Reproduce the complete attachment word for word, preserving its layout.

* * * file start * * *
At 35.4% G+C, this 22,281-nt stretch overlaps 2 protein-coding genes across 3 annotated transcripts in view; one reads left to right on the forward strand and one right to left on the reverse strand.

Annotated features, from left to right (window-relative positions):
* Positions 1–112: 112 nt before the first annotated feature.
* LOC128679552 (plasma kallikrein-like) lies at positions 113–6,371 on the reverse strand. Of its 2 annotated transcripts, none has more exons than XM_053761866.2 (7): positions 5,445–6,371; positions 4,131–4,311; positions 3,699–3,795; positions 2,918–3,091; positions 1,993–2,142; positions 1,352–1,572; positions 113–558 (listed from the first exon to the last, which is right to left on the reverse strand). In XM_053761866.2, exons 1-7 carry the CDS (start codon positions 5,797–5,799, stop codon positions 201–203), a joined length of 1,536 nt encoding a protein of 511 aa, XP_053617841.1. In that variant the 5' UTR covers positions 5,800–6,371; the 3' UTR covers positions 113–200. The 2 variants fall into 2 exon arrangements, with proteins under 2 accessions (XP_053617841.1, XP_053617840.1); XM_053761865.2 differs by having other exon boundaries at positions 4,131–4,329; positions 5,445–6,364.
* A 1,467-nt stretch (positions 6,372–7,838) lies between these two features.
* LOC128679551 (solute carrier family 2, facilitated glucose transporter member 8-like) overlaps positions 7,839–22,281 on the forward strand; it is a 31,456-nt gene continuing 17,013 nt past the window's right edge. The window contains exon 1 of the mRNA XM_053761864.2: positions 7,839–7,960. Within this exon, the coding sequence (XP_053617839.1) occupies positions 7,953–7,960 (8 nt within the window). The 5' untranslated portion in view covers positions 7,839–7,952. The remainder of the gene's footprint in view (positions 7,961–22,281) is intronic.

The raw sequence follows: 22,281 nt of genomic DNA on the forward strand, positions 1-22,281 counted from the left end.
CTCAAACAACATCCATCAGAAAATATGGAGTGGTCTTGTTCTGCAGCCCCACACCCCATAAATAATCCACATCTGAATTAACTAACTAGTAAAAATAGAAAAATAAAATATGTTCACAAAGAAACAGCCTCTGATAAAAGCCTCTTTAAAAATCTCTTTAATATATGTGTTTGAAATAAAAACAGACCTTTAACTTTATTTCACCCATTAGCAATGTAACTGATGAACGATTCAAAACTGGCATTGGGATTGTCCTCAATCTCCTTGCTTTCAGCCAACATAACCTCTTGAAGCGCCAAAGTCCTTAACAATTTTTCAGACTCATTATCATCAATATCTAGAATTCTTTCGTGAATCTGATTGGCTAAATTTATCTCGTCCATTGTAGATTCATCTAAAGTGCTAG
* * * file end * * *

At 35.4% G+C, this 22,281-nt stretch overlaps 2 protein-coding genes across 3 annotated transcripts in view; one reads left to right on the forward strand and one right to left on the reverse strand.

Annotated features, from left to right (window-relative positions):
* Positions 1–112: 112 nt before the first annotated feature.
* LOC128679552 (plasma kallikrein-like) lies at positions 113–6,371 on the reverse strand. Of its 2 annotated transcripts, none has more exons than XM_053761866.2 (7): positions 5,445–6,371; positions 4,131–4,311; positions 3,699–3,795; positions 2,918–3,091; positions 1,993–2,142; positions 1,352–1,572; positions 113–558 (listed from the first exon to the last, which is right to left on the reverse strand). In XM_053761866.2, exons 1-7 carry the CDS (start codon positions 5,797–5,799, stop codon positions 201–203), a joined length of 1,536 nt encoding a protein of 511 aa, XP_053617841.1. In that variant the 5' UTR covers positions 5,800–6,371; the 3' UTR covers positions 113–200. The 2 variants fall into 2 exon arrangements, with proteins under 2 accessions (XP_053617841.1, XP_053617840.1); XM_053761865.2 differs by having other exon boundaries at positions 4,131–4,329; positions 5,445–6,364.
* A 1,467-nt stretch (positions 6,372–7,838) lies between these two features.
* LOC128679551 (solute carrier family 2, facilitated glucose transporter member 8-like) overlaps positions 7,839–22,281 on the forward strand; it is a 31,456-nt gene continuing 17,013 nt past the window's right edge. The window contains exon 1 of the mRNA XM_053761864.2: positions 7,839–7,960. Within this exon, the coding sequence (XP_053617839.1) occupies positions 7,953–7,960 (8 nt within the window). The 5' untranslated portion in view covers positions 7,839–7,952. The remainder of the gene's footprint in view (positions 7,961–22,281) is intronic.

The raw sequence follows: 22,281 nt of genomic DNA on the forward strand, positions 1-22,281 counted from the left end.
CTCAAACAACATCCATCAGAAAATATGGAGTGGTCTTGTTCTGCAGCCCCACACCCCATAAATAATCCACATCTGAATTAACTAACTAGTAAAAATAGAAAAATAAAATATGTTCACAAAGAAACAGCCTCTGATAAAAGCCTCTTTAAAAATCTCTTTAATATATGTGTTTGAAATAAAAACAGACCTTTAACTTTATTTCACCCATTAGCAATGTAACTGATGAACGATTCAAAACTGGCATTGGGATTGTCCTCAATCTCCTTGCTTTCAGCCAACATAACCTCTTGAAGCGCCAAAGTCCTTAACAATTTTTCAGACTCATTATCATCAATATCTAGAATTCTTTCGTGAATCTGATTGGCTAAATTTATCTCGTCCATTGTAGATTCATCTAAAGTGCTAG